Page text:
About a week ago my oldest daughter Abby’s goat welcomed a set of triplets into the world. It was an exciting time for all of us! We did not have an exact breeding date for this specific doe, only a range of days she had been exposed to a buck. We knew she was getting close, however, as the poor girl’s midsection had become so large she was no longer as agile as she once was. Most of her days were passed by finding a comfortable lying position as close to the feed and water as possible so she would not have to get up to grab a bite to eat. On many occasions I would find Lady lying down with her head in her feed bucket, snacking away as she was waiting for the birth of her kids.
It was a long month of waiting. This particular doe needed a bit more special attention because a few weeks prior, she had the beginnings of a vaginal prolapse stitched up. With that said, we had to be “Johnny on the spot” when it came to her kidding to prevent further complications. It had become my nightly routine to run out to the barn around 10 p.m. to check on the expecting doe before turning in for the night. For a month, each nightly run seemed much like the last. I would find Lady sleepily chewing her cud with no signs of labor.
I was expecting much of the same on that particular evening run to the barn — only this time, Lady was not sailing off into dreamland. Rather, she seemed a bit irritated as she was standing and stomping the ground underneath her. I strode behind her looking for any changes toward her rear but saw nothing significant. Grabbing a flashlight to take another look, I found the slightest streak of blood near her backside. It seemed insignificant. I questioned whether or not I was seeing clearly in the dimly-lit barn; or if my eyes were still adjusting to the sudden bright flashlight shining on the pink rump of a goat.
This poor ole girl was becoming even more irritated with my presence. Grabbing a rubber glove from my pocket, I decided to manually check and see what was going on. Sure enough, upon inspection, I found the little bulb-shaped noggin of a kid. I quickly removed the aforementioned stitch and headed inside to wake my slumbering adolescent (which is not normally an easy task).
Abby and I, armed with dry towels, excitedly went back to the barn where we found the first kid already on the ground. My budding veterinarian went right to work, vigorously drying the tiny Pygmy doeling off as I assisted with the birth of the next two, slightly larger, bucklings.
Once all three kids were safely delivered, dried, and attempting to take their first steps, Abby, in an excited whisper exclaimed, “This is so amazing! I’m shaking because I am so excited!” It was indeed an exciting moment to experience with my daughter.
Today I stood and watched Lady with her trio, and couldn’t help but relate to her as I think many mothers would. The moment she stands up from even the shortest rest, her kids start tugging on her, nudging her as they look for food. I watched as Lady patiently stood for a few minutes and she licked and bonded with her young. She then gracefully and gently walked away, her bouncing triplets underfoot, as she quickly ate and drank before lying down to rest again. Upon lying down, the three snuggled into their Momma as close as possible; and again, Lady gracefully held her head as she quietly chewed her cud and every so often would nudge or lick her kids.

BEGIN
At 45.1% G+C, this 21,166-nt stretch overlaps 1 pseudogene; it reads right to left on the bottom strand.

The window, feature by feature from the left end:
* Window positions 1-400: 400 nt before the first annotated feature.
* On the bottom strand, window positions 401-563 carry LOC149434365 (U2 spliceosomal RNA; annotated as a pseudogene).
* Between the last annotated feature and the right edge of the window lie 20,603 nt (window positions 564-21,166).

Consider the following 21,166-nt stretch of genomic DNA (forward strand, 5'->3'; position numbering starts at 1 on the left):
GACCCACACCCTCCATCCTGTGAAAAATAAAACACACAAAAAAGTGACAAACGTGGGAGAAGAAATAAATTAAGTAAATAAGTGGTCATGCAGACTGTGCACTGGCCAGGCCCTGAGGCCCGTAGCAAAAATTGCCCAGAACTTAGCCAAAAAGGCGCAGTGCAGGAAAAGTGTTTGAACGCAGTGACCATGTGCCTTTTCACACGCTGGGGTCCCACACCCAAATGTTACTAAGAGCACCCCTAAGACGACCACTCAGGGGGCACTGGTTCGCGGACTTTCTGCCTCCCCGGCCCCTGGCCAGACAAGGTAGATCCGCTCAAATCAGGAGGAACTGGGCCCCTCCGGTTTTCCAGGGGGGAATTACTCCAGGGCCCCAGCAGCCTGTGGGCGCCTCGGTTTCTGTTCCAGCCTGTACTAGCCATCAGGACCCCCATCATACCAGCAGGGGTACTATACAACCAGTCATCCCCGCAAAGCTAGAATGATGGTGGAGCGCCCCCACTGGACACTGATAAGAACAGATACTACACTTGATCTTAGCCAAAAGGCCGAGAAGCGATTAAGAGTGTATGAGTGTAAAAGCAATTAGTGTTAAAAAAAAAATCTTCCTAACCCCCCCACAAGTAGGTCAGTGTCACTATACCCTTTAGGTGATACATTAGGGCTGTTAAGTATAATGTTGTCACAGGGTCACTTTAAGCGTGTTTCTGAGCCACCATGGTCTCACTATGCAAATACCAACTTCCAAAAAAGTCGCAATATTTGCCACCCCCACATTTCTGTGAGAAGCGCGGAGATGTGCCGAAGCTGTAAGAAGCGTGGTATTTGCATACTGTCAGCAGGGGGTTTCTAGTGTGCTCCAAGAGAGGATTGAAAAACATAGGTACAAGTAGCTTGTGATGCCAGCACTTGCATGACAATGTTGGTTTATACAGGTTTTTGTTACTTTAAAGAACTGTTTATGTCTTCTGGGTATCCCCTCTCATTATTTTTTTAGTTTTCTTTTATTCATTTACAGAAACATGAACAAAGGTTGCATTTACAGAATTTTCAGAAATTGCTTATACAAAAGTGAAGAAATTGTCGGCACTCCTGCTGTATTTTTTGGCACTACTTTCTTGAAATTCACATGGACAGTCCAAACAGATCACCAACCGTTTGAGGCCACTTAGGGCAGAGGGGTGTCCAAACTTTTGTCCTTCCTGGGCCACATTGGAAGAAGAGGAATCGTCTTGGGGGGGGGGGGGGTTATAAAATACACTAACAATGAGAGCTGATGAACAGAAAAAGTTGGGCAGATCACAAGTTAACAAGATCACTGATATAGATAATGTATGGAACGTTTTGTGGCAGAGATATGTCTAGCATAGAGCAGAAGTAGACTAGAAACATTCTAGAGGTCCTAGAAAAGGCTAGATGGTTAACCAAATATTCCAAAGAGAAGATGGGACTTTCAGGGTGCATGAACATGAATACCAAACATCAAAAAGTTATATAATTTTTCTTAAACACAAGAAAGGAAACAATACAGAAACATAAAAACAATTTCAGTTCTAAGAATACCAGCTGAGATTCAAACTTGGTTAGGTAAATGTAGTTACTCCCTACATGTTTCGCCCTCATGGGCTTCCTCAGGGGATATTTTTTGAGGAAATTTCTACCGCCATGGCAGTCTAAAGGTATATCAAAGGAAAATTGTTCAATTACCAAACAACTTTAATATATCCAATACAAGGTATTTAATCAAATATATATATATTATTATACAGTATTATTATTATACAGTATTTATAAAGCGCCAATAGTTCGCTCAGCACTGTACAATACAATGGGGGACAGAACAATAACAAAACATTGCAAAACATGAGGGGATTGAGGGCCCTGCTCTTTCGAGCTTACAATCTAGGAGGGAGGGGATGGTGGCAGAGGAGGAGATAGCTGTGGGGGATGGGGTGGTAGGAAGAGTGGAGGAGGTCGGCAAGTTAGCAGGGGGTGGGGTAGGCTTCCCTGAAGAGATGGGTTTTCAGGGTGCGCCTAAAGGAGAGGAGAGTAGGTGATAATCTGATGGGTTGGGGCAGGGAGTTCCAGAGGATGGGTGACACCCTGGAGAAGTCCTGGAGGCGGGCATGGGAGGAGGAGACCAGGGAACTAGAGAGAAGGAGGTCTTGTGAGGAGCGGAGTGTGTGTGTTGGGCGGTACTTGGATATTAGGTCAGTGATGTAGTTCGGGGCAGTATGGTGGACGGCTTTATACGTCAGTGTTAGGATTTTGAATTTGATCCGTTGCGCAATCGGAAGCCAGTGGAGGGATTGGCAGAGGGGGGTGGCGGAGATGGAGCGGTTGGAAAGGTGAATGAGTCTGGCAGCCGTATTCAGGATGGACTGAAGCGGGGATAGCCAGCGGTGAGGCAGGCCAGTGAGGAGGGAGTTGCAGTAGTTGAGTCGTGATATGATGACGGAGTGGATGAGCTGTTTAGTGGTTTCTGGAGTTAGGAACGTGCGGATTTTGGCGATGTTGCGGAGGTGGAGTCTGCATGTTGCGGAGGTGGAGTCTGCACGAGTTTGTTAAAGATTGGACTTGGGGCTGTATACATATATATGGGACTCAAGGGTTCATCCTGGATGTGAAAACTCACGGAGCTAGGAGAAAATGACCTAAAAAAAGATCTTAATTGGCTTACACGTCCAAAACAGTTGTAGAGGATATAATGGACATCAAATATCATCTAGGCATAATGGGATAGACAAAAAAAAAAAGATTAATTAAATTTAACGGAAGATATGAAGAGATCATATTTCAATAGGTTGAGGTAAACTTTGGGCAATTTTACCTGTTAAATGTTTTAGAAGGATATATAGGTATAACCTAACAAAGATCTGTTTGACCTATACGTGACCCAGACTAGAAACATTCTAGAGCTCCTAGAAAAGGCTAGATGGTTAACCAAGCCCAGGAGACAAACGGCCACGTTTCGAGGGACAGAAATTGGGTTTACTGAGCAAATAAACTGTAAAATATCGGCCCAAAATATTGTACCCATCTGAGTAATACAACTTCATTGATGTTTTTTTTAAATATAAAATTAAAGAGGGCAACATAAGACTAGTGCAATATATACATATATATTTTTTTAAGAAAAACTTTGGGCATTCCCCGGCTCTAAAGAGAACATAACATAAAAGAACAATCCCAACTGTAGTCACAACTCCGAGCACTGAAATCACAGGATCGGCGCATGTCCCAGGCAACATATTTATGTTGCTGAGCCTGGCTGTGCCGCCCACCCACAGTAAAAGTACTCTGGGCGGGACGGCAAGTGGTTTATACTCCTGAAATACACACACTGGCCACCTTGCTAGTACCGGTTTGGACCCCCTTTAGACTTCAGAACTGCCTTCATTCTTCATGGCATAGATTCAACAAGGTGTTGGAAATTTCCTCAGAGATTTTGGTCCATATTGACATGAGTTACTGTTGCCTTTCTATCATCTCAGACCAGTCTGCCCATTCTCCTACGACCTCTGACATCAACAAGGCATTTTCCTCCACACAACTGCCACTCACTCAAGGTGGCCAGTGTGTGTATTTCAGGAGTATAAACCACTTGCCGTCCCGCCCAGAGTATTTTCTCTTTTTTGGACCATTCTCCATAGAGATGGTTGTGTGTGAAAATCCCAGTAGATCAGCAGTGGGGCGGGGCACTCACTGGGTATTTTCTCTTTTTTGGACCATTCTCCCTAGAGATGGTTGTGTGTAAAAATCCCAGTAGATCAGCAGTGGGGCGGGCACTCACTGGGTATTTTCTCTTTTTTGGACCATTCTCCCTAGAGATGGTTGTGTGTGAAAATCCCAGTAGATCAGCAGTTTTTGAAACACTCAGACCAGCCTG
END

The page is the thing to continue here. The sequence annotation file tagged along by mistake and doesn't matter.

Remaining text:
Much like Lady and her kids, my children are constantly looking for something to eat from the moment their feet hit the floor in the morning. Staring into a refrigerator or pantry full of things to eat they exclaim, “Mom, we don’t have anything to eat!” As a mother, a moment of privacy seems impossible. Even when stealing away for a run to the bathroom with the door closed, tiny fingers wiggle underneath the thin gap between the bottom of the door and the floor, along with shrieks of, “MOM! Are you done?” And at the end of the day, when this Momma is tired out and sits down, there could be seating for thousands, but the littles sit as close to Mom as possible. Truth be told, myself and most Moms rarely refuse the snuggles, hugs and kisses from their kids and are equally as generous in handing them out.
Whether you are a dog mom, boy mom, toddler mom, plant mom, mom of teens, grand-mom or the neighbor of a mom, you are precious. Our world would be null and void if it were not for the gentle love and care of a Mom. Moms in the thick of raising toddlers, tweens and teens: hang in there. You were made for such a time as this. Moms of cows who are in the middle of calving season, you are resilient, keep up the good work. Moms who are empty nesters, those of us with full nests need you. We need your wisdom and encouragement. Use this next stage of your life to share your hope. Neighbors of Moms, check on your Mom neighbors. You just might be the sunshine on a cloudy day.
Moms of all ages, stages, breeds and species; thank you for your grace, kindness and love. There is not enough ink in the world to express the gratitude and importance of mothers out there. Happy Mother’s Day!
Whitney Nesse is a sixth-generation livestock farmer who is deeply rooted in her faith and family. She writes from her central Minnesota farm.